Metallurgical testing, on the other hand, can be useful also for learning more about authentic coins. But here too it has its limitations. In ancient times the same coin type could have used gold or silver from different mines. The metal from a single mine could vary in composition depending on which vein it came from. And coins could be made from other coins, prior coins from that region or contemporaneous coins from other regions, that were melted down.
Often, a dealer will agree to look at a coin you're questioning, particularly a dealer you've bought from in the past, and offer his opinion regarding its authenticity.
All of the established, legitimate grading services that deal with U.S. coins provide authentication along with grading, including:
PCGS (Professional Coin Grading Service)
NGC (Numismatic Guaranty Corporation of America)
ANACS (Amos Certification Service)
ICG (Independent Coin Grading Co.)
The following services provide ancient coin authentication:
ACCS (Ancient Coin Certification Service)
IBSCC (International Bureau for the Suppression of Counterfeit Coins)
The following service provides authentication for British milled coins:
Robert Matthews Coin Authentication
Learning about counterfeits can be fun, in addition to protecting you. The following are books about counterfeit U.S. coins (and in some cases other coins as well). For details, see the descriptions and reviews at Amazon.com.
United States Gold Counterfeit Detection Guide
Whitman Publishing, 2006
Coin Grading and Counterfeit Detection
House of Collectibles, 2004
Charles M. Larson
Zyrus Press, 2004
Counterfeit Detection Reference Guide
Stanton Printing, 1997
Detecting Counterfeit and Altered U.S. Coins: A Correspondence Course
American Numismatic Association, 1996
Official Guide to Detecting Altered & Counterfeit U.S. Coins & Currency
House of Collectibles, 1981
Standard Catalog of Counterfeit and Altered United States Coins
Virgil Hancock and Larry Spanbauer
Sanford J. Durst, 1979
Counterfeit, Mis-struck, and Unofficial U.S. Coins: A Guide for the Detection of Cast and Struck Counterfeits, Electro-types, and Altered Coins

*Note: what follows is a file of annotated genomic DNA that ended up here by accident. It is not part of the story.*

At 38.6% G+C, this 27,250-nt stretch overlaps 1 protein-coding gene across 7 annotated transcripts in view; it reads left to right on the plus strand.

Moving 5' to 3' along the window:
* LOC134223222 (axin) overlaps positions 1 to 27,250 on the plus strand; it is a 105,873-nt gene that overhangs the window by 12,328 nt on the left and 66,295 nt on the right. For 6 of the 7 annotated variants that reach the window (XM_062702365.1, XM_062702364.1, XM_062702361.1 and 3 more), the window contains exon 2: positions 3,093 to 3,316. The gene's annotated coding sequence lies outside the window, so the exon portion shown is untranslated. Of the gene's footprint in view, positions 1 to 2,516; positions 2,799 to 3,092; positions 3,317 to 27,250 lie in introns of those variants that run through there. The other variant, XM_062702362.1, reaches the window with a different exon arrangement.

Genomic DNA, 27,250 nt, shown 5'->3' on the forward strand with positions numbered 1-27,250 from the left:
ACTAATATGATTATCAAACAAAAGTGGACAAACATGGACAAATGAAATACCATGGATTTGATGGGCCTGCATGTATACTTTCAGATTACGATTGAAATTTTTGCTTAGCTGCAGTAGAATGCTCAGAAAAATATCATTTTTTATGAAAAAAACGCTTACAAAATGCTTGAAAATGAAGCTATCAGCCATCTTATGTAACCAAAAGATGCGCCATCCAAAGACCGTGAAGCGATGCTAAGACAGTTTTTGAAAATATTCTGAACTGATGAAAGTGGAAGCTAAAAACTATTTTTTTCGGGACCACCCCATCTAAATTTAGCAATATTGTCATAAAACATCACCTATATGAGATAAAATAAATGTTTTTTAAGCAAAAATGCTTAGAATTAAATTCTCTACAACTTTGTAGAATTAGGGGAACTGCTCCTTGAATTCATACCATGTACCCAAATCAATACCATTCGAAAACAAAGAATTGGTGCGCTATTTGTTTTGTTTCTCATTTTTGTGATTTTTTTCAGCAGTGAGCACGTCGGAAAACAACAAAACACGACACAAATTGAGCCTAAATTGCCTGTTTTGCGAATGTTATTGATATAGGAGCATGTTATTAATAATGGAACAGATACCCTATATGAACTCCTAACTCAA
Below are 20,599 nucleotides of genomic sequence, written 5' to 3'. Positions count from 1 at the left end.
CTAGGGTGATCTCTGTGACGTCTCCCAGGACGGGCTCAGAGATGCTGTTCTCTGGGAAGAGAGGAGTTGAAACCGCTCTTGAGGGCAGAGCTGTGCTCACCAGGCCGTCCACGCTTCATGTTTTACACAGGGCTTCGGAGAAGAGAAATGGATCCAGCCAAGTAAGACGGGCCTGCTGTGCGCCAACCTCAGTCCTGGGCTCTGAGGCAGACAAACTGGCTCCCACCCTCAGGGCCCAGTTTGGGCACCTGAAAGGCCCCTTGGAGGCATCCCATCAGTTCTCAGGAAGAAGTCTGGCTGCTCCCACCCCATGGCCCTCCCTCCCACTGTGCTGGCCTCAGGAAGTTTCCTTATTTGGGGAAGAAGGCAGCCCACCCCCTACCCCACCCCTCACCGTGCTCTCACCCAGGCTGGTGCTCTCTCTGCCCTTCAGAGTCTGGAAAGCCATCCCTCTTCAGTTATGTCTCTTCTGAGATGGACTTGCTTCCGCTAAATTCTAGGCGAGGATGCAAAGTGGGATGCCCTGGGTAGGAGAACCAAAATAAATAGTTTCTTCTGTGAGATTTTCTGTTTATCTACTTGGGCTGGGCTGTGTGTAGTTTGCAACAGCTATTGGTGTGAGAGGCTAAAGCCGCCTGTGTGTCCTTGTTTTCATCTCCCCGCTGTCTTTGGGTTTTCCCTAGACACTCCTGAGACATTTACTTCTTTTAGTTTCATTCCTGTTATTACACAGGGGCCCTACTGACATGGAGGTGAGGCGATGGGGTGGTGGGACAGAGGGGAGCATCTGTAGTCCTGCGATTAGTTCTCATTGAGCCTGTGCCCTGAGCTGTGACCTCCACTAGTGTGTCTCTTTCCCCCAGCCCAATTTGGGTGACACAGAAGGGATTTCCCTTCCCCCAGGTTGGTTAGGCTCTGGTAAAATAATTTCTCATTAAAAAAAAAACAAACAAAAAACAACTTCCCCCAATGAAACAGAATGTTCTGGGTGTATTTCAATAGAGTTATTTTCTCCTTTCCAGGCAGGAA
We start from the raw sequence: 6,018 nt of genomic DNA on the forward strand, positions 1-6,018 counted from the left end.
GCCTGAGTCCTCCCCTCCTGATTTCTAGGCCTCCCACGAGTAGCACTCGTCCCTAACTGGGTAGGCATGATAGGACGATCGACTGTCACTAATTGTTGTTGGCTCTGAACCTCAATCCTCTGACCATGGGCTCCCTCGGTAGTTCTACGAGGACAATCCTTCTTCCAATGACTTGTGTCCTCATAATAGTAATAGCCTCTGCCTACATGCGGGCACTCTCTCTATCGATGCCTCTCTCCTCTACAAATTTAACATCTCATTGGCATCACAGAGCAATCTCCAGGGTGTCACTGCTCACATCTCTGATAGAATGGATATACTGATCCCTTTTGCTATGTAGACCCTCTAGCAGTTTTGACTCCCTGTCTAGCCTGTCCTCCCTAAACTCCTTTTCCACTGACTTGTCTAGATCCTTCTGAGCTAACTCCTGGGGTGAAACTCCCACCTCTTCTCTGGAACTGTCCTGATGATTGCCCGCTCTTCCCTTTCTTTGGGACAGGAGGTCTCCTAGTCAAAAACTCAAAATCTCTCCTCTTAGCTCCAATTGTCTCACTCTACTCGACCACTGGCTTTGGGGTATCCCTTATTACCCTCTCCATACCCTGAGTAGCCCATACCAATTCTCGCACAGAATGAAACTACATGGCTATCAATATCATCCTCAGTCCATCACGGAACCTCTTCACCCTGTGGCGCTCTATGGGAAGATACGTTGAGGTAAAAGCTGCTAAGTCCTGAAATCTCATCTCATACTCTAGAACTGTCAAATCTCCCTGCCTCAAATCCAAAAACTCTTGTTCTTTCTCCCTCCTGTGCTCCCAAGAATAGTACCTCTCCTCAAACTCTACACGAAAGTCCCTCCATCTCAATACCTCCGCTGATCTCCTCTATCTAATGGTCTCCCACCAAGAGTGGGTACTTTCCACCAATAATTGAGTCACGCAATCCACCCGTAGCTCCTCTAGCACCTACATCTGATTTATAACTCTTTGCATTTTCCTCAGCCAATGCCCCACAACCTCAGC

Arco Pub. Co., 1963
The following Web sites provide information and/or photos of fake ancient coins:
Calgary's Modern Fakes of Ancient Coins
Information and photos of fakes of ancient coins
FORVM's Fake Ancient Coin Reports
A searchable database of ancient coin forgeries
Barry & Darling Ancient Coins' Counterfeits and Counterfeiters
Information and photos of fakes of ancient coins
Doug Smith's Fakes
Information and photos of fakes of ancient coins
Dennis Kroh's Ancient Coins & Modern Fakes
Information about fakes of ancient coins
Photos of fakes of ancient coins
Jencek's Modern Forgeries of Ancient Coins
Photos of fakes of ancient coins
Forgeries of Ancient Roman and Greek Coins
Photos of fakes of ancient coins offered for sale as authentic coins on eBay
Modern Forgeries Now Turning Up in Uncleaned Lots
Photos and diagnostics of fakes of very inexpensive Roman bronze coins
Database and details about ancient coin forgeries and replicas but without any expert vetting
Photos mostly of Slavey replicas of ancient coins
Photos of Slavey replicas of ancient coins
Slaveys at Ancients.info
More photos of Slavey replicas
The following are recent books about ancient coin counterfeits (the Prokopov books can be purchased from SP-P & Provias):
Coin Forgeries and Replicas 2007
The latest fakes out of Bulgaria (downloadable book)
Coin Forgeries and Replicas 2006
New fakes out of Bulgaria
Not Kosher: Forgeries of Ancient Jewish and Biblical Coins
Forgeries of ancient Jewish and Biblical coins
Counterfeit Studios and Their Coins
Ilya Prokopov and Rumen Manov
"Bulgarian School" counterfeits, with diagnostics, the best of Prokopov's books
Cast Forgeries of Classical Coins from Bulgaria
Ilya Prokopov and Eugeni Paunov
Contemporary Coin Engravers and Coin Masters from Bulgaria
Ilya S. Prokopov
Balkan Press, 2004
Lipanoff Studio copies, primarily of Roman coins
Charles M. Larson
Zyrus Press, 2004
Primarily a guide to how counterfeit coins are made
Modern Counterfeits and Replicas of Ancient Greek and Roman Coins from Bulgaria
Ilya Prokopov, Kostadin Kissyov, Eugeni Paunov
Popeto Publications, 2003
Most of the fakes documented are Thracian tetradrachm forgeries or Slavey replicas
The Counterfeit Coin Story
Envoy Publicity, 2002
Includes ancients but emphasis on British counterfeits
Wayne G. Sayles
Krause Publications, 2001
Primarily a history of ancient coin counterfeiting
Modern Forgeries of Greek and Roman Coins
D. Dimitrov, I. Prokopov, B. Kolev
Photos of "Bulgarian School" fakes, but lacking in diagnostics
The following are two e-mail discussion groups, one Web-based discussion area, and one Usenet discussion group where counterfeit coins are discussed online:
This e-mail discussion group, a Yahoo Group, is the largest online discussion group devoted to solely counterfeit coins, but it's extremely controversial. Much discussion involves the condemnations of fakes from blatant eBay scammers, a useful service. Sometimes high-end mistakes from large auction houses are outted as well, another useful service, one that the coin establishment doesn't provide to collectors. Unfortunately, the information published there is frequently unreliable. One expert authenticator who used to participate in the group said the false positive rate is about 50 percent, meaning half of the coins labeled as fake are not.